bedding plants

I have been thinking about the way that non-fiction books order information and considering ways in which this could be translated via my own practice and interests to create a new book. so far there seems to be some major and essential step missing, but i have taken pleasure in a book on bedding plants….. a lovely title once it is out of context. I am interested in translating the photos in the book via tracing in fine-liner to simplify the images with a 70’s flower-power aesthetic.

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i am enjoying the translation via scanning, reducing size and printing, in terms of making a book i like that the finished work is the printed image, not the tracing itself. i.e. the image in the book is the work, not the documentation of the work.

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  1. #1 by Gabrielle Amodeo on January 16, 2012 - 10:42 am

    They’re beautiful drawings, particularly the way they layer up. It’s particularly nice when there’s a combination of free-floating images within the page and images that are contained within an internal frame. There’s something almost like a touch of voyeurism, a little from the Degas-esq key-hole composition (in the internal framed drawings) enhanced by the veiled nature of layering. Or maybe I’m just reading a little too much into Bedding Plants.

    Could you explain the last section a bit more, though? I’m not sure I understand it fully and would like to 🙂

    • #2 by achronologicalmanor on January 18, 2012 - 1:55 am

      thanks. i am also quite excited about the way they layer up. i have positioned the tracingpaper to align with the bottom centre of the book, so the positon of the image reflects the layout of the book, slightly distorted as the A4 page is slightly wider than the book. i am unsure where to go next, the book is arranged alpabetically and i am considering conflating each letters pages into one pile. but i am hoping for something less sensible to emerge. i want to relate it more to flowerpower, with its curious conflation of cultural revolution and empty style gestures.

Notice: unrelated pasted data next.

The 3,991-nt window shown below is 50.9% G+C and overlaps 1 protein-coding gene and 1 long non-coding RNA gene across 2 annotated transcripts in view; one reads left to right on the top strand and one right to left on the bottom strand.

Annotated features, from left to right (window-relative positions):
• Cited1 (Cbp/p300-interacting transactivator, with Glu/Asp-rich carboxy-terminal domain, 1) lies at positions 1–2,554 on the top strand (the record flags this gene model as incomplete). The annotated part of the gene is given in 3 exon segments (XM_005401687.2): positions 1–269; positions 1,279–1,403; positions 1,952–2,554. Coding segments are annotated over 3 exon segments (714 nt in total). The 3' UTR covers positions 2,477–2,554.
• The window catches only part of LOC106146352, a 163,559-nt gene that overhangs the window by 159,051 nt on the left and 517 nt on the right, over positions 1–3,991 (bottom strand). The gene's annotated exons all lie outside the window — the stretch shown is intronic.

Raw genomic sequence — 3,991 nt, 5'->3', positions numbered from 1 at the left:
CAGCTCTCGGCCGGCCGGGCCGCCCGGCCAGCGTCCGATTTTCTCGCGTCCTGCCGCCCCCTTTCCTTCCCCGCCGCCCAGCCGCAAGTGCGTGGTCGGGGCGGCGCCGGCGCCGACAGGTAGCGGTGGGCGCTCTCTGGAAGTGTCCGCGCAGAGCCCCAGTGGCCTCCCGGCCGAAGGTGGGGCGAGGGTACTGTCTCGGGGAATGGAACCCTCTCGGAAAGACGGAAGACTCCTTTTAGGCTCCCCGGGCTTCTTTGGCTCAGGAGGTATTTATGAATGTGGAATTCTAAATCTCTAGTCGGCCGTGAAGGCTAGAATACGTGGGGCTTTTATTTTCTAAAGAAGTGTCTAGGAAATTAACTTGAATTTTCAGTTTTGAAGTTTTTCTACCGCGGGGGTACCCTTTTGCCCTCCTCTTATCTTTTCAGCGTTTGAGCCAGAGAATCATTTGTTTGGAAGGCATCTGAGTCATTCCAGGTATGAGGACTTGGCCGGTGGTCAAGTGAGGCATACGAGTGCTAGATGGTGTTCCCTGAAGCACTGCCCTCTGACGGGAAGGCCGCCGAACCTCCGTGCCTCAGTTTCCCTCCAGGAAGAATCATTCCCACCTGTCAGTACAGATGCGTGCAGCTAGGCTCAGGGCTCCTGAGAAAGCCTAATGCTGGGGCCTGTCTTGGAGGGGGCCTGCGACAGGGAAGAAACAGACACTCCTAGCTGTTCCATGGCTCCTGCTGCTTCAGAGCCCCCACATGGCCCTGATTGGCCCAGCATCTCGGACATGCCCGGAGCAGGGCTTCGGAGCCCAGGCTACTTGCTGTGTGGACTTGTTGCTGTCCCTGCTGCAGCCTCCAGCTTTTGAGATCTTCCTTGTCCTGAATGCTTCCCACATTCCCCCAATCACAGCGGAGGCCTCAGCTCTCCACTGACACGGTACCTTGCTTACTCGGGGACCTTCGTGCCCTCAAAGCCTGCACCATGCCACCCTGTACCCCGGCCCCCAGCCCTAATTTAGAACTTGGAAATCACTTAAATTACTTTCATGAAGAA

re the last part of the post – i presume you are referring to the translation – what i am saying is that the tracings in themselves are not the artefact, the artifaced is the print (which could be a book/ part of a book) made from the scanned image/ the pile of tracings placed in the scanner. i particularly enjoy the soft milky print quality the scanned layers of tracing paper produce. there is a loss of artefact in this process, which is somehow refreshing in my largly hands-on practice.

  2. #3 by achronologicalmanor on January 16, 2012 - 10:51 am

    Your flower drawings remind me of the treasured floral keepsakes collected on a summer walk and hidden between pages of a book to press. At one time, they are checked persistently, but then slowly become forgotten. The long neglected book is one day opened for reference and reading. The pressed flowers inside have leeched into the paper, drawing symmetrical florals between ‘Santa Cruz’ and ‘sardonyx’.

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